March 2019 once again is Multiple Myeloma Awareness Month, a time to recognize the patients, caregivers and healthcare providers who work courageously to improve the daily lives of patients living with this incurable blood cancer. Once again, Amgen will be shining a nightly beam into the sky; this year’s burgundy beam will shine March 17-29.

Although it’s the second most common blood cancer, multiple myeloma is rare. It’s estimated that only 32,000 people in the U.S. will be diagnosed with the disease this year.

Thousand Oaks Farmers' Market to Move to New Location at The Oaks Shopping Center March 21st

UPDATE 3/26/19: NEVER MIND! Due to traffic control and safety concerns from fire officials, the market has been moved back to the east parking lot as of 3/28/19 (at least for the time being).

Thousand Oaks Move.JPG

The Thousand Oaks Farmers’ Market held at the The Oaks Shopping Center will soon have a new location and new market hours. The Thousand Oaks market, operated by the Ventura County Certified Farmers’ Market Association (VCCFMA), will move from its existing site at the east end parking lot on Wilbur Road and Thousand Oaks Boulevard to the West Side Delivery Lane between The Oaks parking structure and the main food court entrance. The move will take place starting on Thursday, March 21 and the new hours will run from 12 noon to 5 p.m.

“We are looking forward to moving into a more convenient location for our customers,” stated Karen Schott, Operations Manager for the VCCFMA. “Shoppers will have access to ample parking within the parking structure and the nearby lower level parking lots, allowing for easier access to the market,” continued Schott. “In addition, we hope to introduce the market to a new audience with the Children’s Area and Food Court immediately adjacent to this new location,” she added.

For more information, call 805-529-6266, or visit www.vccfarmersmarkets.com.

About the Ventura County Certified Farmers’ Market Association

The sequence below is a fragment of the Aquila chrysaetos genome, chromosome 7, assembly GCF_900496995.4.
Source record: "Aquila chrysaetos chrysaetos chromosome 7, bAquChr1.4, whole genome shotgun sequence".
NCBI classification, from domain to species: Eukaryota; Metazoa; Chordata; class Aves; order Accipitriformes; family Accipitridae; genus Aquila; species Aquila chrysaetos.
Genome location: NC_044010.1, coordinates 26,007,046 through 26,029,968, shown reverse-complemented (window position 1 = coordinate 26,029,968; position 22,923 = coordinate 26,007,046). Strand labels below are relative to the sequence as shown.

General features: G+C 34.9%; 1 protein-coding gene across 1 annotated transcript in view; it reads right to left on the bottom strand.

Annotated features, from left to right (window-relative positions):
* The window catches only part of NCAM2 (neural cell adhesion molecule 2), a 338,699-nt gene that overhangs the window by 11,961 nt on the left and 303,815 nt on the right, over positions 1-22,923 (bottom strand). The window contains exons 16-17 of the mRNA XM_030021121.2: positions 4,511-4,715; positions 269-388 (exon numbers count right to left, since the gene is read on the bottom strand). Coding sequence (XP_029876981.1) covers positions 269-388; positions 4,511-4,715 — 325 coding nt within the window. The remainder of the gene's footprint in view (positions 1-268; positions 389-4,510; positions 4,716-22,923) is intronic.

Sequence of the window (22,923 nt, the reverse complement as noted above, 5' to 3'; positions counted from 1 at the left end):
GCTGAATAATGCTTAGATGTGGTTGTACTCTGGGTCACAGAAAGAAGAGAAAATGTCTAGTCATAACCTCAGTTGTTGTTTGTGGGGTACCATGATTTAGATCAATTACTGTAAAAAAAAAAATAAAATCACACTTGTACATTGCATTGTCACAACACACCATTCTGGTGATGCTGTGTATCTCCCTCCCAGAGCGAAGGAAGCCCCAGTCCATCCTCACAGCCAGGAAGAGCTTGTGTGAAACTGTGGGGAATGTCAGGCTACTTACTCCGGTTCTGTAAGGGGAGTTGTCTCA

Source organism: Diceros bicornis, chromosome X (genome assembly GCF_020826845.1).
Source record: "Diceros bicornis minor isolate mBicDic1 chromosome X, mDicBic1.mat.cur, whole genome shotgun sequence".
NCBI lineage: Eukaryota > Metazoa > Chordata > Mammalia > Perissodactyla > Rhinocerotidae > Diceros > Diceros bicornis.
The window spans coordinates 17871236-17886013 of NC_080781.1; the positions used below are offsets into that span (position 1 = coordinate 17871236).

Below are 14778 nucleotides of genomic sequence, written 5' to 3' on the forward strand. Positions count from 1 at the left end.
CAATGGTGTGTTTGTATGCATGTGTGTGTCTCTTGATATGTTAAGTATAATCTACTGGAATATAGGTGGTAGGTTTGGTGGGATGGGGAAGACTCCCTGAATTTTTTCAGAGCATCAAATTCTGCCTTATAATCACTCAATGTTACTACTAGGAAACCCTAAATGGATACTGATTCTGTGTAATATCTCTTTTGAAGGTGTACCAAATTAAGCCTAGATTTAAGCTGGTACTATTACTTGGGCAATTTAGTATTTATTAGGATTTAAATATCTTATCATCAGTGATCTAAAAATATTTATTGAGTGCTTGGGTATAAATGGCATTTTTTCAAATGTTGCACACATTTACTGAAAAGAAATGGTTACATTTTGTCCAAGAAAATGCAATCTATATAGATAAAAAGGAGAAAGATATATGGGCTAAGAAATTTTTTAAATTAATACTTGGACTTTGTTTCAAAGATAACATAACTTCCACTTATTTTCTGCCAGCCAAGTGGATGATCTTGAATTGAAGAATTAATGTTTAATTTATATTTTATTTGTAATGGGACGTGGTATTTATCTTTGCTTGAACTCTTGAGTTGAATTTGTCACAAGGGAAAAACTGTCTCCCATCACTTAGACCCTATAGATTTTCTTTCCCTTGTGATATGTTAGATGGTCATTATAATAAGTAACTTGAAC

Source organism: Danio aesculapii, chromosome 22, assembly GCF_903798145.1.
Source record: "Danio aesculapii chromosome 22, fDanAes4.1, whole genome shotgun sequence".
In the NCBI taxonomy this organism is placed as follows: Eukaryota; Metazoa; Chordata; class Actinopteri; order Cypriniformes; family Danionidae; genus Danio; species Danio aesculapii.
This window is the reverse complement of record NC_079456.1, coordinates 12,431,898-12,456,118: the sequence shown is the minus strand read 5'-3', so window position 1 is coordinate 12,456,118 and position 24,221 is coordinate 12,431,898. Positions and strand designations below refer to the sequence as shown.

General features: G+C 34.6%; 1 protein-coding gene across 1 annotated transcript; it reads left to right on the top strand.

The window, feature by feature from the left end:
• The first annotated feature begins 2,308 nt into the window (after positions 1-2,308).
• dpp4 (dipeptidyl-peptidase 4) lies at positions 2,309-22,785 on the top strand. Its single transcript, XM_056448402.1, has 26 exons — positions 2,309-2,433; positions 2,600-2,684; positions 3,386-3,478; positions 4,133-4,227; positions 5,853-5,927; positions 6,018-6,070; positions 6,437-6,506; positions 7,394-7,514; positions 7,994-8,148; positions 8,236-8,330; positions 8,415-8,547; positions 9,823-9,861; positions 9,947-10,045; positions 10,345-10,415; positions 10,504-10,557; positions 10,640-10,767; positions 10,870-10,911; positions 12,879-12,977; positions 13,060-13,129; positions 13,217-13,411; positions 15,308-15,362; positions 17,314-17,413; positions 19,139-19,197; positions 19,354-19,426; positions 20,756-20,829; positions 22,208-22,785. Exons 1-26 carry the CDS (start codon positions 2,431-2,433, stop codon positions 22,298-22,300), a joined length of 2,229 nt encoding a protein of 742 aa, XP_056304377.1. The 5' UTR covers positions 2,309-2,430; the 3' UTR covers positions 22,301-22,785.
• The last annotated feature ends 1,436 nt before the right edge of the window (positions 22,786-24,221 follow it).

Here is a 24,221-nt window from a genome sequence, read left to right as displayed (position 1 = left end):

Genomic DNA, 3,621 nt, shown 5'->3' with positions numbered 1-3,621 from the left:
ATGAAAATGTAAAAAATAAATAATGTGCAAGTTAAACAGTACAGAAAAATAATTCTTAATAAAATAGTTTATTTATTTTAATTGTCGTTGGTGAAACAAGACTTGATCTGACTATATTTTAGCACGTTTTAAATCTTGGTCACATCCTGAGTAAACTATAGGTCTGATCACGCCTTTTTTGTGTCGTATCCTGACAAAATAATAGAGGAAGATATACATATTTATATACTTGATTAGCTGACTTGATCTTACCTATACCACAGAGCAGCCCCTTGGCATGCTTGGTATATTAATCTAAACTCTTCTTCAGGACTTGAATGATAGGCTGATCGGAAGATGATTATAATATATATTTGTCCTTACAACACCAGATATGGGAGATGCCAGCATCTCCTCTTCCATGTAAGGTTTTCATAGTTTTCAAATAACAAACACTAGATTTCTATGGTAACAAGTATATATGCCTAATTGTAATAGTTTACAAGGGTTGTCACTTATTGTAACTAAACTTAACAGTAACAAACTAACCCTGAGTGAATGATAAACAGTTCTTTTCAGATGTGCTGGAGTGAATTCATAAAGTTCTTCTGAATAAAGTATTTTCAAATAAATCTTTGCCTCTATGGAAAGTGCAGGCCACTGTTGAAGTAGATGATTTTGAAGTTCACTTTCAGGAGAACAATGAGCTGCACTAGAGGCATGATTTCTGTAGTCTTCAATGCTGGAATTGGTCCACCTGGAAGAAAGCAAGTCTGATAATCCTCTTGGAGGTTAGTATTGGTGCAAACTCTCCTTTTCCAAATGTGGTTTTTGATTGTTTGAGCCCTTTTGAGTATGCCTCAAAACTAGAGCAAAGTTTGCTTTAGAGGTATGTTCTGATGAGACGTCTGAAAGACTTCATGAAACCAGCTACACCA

The Ventura County Certified Farmers’ Market Association serves the community of Ventura with two Markets -- Wednesdays at the Pacific View Mall, front west parking lot on Main Street from 9 a.m. to 1 p.m., and on Saturdays in Downtown Ventura on the corners of East Santa Clara and Palm Streets from 8:30 a.m. to 12 noon. The Thousand Oaks Farmers’ Market is held Thursdays at The Oaks Shopping Center at the east end parking lot, Wilbur Road and Thousand Oaks Boulevard from 1:30 to 6:00 p.m. Santa Clarita Farmers’ Market is held on Sundays at the College of the Canyons, parking lot 5 on Valencia Boulevard from 8:30 a.m. to 12 noon. The Thousand Oaks Farmers’ Market held at the Oaks Shopping Center will soon have a new location and new market hours. The Thousand Oaks market, operated by the Ventura County Certified Farmers’ Market Association (VCCFMA), will move from its former site at the east end parking lot on Wilbur Road and Thousand Oaks Boulevard to the West Side Delivery Lane between the Oaks Parking Structure and the Main Food Court Entrance. The move will take place starting on Thursday, March 21 and the new hours will run from 12 noon to 5 p.m.

“We are looking forward to moving into a more convenient location for our customers,” stated Karen Schott, Operations Manager for the VCCFMA. “Shoppers will have access to ample parking within the parking structure and the nearby lower level parking lots, allowing for easier access to the market,” continued Schott. “In addition, we hope to introduce the market to a new audience with the Children’s Area and Food Court immediately adjacent to this new location,” she added.

For more information, call 805-529-6266, or visit the website at www.vccfarmersmarkets.com.

About the Ventura County Certified Farmers’ Market Association

The Ventura County Certified Farmers’ Market Association serves the community of Ventura with two Markets -- Wednesdays at the Pacific View Mall, front west parking lot on Main Street from 9 a.m. to 1 p.m., and on Saturdays in Downtown Ventura on the corners of East Santa Clara and Palm Streets from 8:30 a.m. to 12 noon. The Thousand Oaks Farmers’ Market is held Thursdays at The Oaks Shopping Center at the east end parking lot, Wilbur Road and Thousand Oaks Boulevard from 1:30 to 6:00 p.m. Santa Clarita Farmers’ Market is held on Sundays at the College of the Canyons, parking lot 5 on Valencia Boulevard from 8:30 a.m. to 12 noon.